(CNSNews.com) - Former Secretary of State Colin Powell said on NBC’s “Meet the Press” today that he did not think the Sept. 11, 2012 terrorist attack on the U.S. diplomatic mission in Benghazi, Libya, would affect Secretary of State Hillary Clinton’s political future, even though he admitted that he “didn’t know what she knew about it” or “where she was” or “whether the Congress in their examination of Mrs. Clinton will find something that they find distasteful.”
"So, we'll have to wait and see how the testimony goes," he said.
Clinton is now planning to testify before the Senate Foreign Relations Committee and the House Foreign Affairs Committee sometime shortly after President Barack Obama is inaugurated to a second term on Jan. 20. The Senate committee is currently chaired by Sen. John Kerry, whom Obama has nominated to replace Clinton as secretary of state. Kerry reportedly will recuse himself when Clinton testifies.
“Meet the Press” host David Gregory asked Powell: “Do you think that Benghazi episode is a blot on her record as secretary of state? Do you think it will affect her political future?”
“No I don't think so,” said Powell. “I don't know what she knew about it or didn't know about it or where she was, and, so, we'll have to wait and see how the testimony goes.
“But I think she has had a distinguished record,” said Powell, “and I don`t think that this one incident, which is one of these things that those of us in government have been through many, many times--where suddenly an action happens late at night, you’re surprised. Somebody gets killed. Something gets blown up.
“And then the after-action reports start and everybody wants to know who was at fault, who was responsible?” said Powell. “Why didn’t we keep this from happening? Well, you can’t keep everything from happening. Benghazi was a very, very difficult one in a difficult situation and maybe they shouldn’t have been there in the first place.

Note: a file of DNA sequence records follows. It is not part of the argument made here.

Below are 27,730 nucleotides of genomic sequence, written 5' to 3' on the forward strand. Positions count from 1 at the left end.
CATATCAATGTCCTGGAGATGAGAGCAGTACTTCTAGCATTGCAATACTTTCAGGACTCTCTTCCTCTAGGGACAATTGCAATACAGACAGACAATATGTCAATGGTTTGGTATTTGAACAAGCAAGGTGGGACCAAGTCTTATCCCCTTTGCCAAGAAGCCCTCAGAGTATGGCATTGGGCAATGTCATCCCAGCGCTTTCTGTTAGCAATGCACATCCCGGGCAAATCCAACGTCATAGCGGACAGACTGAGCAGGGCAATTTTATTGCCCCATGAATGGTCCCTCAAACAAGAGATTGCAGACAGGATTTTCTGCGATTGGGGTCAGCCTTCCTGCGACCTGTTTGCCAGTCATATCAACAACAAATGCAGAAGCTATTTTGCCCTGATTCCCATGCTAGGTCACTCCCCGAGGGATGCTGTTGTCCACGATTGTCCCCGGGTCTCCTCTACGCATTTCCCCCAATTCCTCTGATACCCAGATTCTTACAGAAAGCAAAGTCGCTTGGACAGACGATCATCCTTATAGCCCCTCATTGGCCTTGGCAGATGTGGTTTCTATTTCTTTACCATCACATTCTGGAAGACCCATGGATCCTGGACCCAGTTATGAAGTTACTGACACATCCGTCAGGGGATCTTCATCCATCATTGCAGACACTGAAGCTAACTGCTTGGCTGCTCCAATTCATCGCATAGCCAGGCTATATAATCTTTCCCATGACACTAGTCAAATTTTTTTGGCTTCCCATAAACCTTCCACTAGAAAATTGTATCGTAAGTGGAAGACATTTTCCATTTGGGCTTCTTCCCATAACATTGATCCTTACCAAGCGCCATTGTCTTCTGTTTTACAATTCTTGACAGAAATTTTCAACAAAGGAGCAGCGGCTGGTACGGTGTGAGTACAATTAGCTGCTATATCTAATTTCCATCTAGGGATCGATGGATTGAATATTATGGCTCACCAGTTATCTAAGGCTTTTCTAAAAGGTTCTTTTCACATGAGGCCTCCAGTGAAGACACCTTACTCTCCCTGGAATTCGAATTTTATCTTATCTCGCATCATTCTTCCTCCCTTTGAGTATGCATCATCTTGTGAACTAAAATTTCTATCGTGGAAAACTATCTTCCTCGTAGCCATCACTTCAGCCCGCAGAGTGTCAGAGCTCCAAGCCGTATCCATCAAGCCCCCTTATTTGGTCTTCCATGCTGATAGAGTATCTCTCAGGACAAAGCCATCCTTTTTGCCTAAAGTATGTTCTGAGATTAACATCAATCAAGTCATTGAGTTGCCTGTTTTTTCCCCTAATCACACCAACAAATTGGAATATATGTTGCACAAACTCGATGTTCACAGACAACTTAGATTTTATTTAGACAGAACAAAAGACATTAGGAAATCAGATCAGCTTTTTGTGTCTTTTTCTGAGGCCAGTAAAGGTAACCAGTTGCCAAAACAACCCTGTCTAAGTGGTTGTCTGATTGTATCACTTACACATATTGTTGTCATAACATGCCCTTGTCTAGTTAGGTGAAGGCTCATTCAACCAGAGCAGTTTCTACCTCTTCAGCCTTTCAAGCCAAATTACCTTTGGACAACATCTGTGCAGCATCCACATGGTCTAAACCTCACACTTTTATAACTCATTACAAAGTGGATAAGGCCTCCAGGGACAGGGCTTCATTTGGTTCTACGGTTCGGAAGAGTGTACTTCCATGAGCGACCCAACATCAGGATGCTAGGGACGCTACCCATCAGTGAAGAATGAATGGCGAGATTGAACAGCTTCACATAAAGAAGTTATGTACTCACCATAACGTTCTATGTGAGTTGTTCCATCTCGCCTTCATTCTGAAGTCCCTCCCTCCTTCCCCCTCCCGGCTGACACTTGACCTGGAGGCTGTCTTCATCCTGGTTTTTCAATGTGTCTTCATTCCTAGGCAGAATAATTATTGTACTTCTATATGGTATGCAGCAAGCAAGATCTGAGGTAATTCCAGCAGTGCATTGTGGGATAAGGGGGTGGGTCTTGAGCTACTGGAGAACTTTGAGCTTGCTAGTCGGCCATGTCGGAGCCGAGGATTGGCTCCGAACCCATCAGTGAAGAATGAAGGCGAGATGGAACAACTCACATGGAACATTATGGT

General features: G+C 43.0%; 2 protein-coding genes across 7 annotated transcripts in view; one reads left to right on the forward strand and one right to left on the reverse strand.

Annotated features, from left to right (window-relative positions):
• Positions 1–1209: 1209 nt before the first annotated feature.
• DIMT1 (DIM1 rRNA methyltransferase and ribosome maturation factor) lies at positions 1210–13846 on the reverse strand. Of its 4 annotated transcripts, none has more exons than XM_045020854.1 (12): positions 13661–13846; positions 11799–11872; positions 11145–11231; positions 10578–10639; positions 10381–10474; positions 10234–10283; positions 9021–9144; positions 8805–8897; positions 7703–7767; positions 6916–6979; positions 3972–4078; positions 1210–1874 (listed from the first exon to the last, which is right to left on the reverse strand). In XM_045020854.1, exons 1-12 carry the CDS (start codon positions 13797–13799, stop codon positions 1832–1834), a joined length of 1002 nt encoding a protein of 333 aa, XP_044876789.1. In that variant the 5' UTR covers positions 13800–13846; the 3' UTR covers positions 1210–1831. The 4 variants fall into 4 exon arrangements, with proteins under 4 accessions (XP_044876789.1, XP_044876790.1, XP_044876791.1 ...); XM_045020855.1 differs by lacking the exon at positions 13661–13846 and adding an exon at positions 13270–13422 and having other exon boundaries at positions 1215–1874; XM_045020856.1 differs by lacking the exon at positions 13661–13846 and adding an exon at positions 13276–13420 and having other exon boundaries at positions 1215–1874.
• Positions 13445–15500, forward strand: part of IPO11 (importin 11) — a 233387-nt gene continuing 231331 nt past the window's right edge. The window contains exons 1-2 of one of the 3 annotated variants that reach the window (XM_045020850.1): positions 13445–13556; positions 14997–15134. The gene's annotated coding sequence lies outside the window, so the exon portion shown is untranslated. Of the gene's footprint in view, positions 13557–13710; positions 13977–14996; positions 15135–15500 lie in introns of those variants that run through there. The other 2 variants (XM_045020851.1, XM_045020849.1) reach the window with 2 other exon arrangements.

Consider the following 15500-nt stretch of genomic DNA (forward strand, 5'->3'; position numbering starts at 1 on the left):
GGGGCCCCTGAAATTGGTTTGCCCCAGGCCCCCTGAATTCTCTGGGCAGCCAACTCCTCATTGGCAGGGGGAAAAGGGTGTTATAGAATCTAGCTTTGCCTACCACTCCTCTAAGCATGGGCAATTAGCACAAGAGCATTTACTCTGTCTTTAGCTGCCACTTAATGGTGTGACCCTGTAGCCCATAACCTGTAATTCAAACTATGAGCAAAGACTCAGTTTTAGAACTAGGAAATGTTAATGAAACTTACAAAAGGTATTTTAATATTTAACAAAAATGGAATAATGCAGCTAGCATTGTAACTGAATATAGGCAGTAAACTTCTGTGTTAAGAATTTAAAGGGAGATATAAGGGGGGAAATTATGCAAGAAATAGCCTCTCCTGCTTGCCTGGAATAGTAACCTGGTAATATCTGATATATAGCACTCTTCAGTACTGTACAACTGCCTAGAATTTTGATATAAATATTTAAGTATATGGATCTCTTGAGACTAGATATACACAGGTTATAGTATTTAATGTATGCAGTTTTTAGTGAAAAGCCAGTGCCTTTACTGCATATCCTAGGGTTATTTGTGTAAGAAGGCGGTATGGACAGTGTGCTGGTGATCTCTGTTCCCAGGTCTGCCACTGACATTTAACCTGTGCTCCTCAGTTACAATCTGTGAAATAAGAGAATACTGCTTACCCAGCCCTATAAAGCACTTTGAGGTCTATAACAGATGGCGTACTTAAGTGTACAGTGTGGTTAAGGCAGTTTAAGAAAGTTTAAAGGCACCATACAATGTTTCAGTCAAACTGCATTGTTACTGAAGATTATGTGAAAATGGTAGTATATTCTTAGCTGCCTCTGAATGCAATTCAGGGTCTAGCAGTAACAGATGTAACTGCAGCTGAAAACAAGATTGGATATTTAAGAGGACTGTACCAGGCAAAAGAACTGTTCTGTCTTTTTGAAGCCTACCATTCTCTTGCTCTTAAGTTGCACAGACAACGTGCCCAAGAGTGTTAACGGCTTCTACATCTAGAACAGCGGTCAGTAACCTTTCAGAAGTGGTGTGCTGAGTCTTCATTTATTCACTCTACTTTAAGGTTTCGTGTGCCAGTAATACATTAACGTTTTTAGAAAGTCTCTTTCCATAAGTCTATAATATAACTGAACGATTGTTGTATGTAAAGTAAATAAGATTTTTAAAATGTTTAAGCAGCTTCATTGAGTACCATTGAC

Powell said he thought the review of how the State Department dealt with security in Benghazi and reacted to the attack, which was conducted by Amb. Thomas Pickering and Adm. Michael Mullen (who were appointed by Clinton), was a good one.
“And I think that we have had a good review of that by Ambassador Pickering and Admiral Mullen,” said Powell, “and I don`t know whether the Congress in their examination of Mrs. Clinton will find something that they find distasteful. But I don`t think it is a blot on her record.”
The report produced by Pickering and Mullen did not explain what actions or decisions Secretary Clinton personally took either before or during the Benghazi attack relevant to security of the diplomatic compound and the safety of the State Department personnel assigned there.
Even though Powell did not know whether Congress would find something “they find distasteful” about the way she handled the Benghazi terror attack, Powell suggested he thought she could be a good president.
“Do you think Hillary Clinton would make a good president?” Gregory asked.
“I think she would be good at whatever she does; whether she is interested in it or not, I will let her opine on that,” said Powell.